Muslims told to seek help for mental health issues


Muslims suffering from mental health problems have been urged to seek medical and professional help, and not rely on spiritual healing alone.

At the European Islamic Centre in Manchester, United Kingdom, on Saturday, practitioners, psychiatrists, imams, and counsellors gathered to discuss the anatomy of Islamic psychology.

The experts agreed that Islamic psychology embraces the use of conventional methods to deal with mental health issues, contrary to the popular belief that spiritual healing alone is enough.

Abdullah Hasan, imam, and head of Alif Institute said, spiritual method alone can sometimes be dangerous for people suffering from depression. “It is not enough to tell a patient to increase his or her faith to treat psychosis. A combination of balanced Islamic approach will be much more effective,” he said.

Hasan who is the founder of the Institute, and one of the organisers of the event said, Islamic psychology has always incorporated the use of restorative and therapeutic methods with spiritual healing when solving health issues.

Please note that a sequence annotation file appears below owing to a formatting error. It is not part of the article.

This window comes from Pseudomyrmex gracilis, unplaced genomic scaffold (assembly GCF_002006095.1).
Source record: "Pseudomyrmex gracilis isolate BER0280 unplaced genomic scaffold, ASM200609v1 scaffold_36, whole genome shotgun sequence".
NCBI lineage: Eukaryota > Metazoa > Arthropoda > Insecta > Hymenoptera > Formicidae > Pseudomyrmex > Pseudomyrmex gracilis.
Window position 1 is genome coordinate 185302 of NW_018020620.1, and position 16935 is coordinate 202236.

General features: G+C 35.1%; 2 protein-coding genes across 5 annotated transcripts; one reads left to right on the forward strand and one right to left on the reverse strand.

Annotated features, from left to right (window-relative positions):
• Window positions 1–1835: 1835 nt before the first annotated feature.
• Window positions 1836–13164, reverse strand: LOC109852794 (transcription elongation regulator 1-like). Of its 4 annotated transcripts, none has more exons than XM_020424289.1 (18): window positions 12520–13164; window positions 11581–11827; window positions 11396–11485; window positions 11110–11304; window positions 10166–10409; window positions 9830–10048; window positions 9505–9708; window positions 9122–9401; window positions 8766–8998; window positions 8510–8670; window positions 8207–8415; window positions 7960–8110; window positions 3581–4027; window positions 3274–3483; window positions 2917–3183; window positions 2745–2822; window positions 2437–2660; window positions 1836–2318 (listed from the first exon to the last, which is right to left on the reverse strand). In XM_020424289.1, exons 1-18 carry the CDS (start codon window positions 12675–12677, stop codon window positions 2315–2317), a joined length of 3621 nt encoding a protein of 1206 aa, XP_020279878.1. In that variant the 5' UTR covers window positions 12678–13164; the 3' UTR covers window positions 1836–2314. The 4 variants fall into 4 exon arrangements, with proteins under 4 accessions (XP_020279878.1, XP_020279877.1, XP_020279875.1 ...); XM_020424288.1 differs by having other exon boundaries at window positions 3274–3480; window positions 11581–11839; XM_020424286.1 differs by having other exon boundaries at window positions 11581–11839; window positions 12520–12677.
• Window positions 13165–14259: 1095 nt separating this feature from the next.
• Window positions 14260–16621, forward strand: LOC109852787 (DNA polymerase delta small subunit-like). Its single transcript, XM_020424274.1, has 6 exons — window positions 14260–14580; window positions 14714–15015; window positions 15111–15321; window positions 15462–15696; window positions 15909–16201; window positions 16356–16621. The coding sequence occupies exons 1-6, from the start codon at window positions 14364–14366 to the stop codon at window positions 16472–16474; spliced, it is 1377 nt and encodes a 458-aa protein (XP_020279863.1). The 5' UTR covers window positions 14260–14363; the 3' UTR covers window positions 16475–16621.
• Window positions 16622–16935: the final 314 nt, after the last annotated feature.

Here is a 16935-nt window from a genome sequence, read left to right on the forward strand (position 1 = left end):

“Some people who suffer from these problems do pray regularly and observe their religious rites, but they still suffer from depression. The advice we are giving to them is to continue with their religious method of treatments and also seek professional help,” he said.

He said there is nothing wrong with using Cognitive Behavioural Therapy (CBT) in treating Muslim patients but should be used in combination with Islamic practices. “This is in line with the Alif model and, it would yield better outcomes,” he said.

He further stated that it is imperative to train religious leaders to become Islamic counsellors in the field of Islamic psychology. “People need more than spiritual advice, and that is why we need to focus on training imams as professional therapists.

“When imams are trained the message permeates easily to the community, and it will make a lot of difference in changing attitudes towards mental health issues,” he said.

Essa Saad, operations head at the Centre for Islam and Medicine, said: “We need to have a national health service that can deal with controversial health issues such as mental illness and end of life treatment within our community.”

Saad added that there have always been conflicts between Islam and modern science when it comes to making difficult decisions that relate to our health.

“That’s why the CIM is working on religious health-related literacy in partnership with the National Health Service to have guidance on these issues for our community,” he said.

Tayba Azim, a masters degree student at the University of Leeds, and a participant said: “More of this kind of discussion is needed regularly, so we can engage our community and find answers to some of these difficult issues facing us.”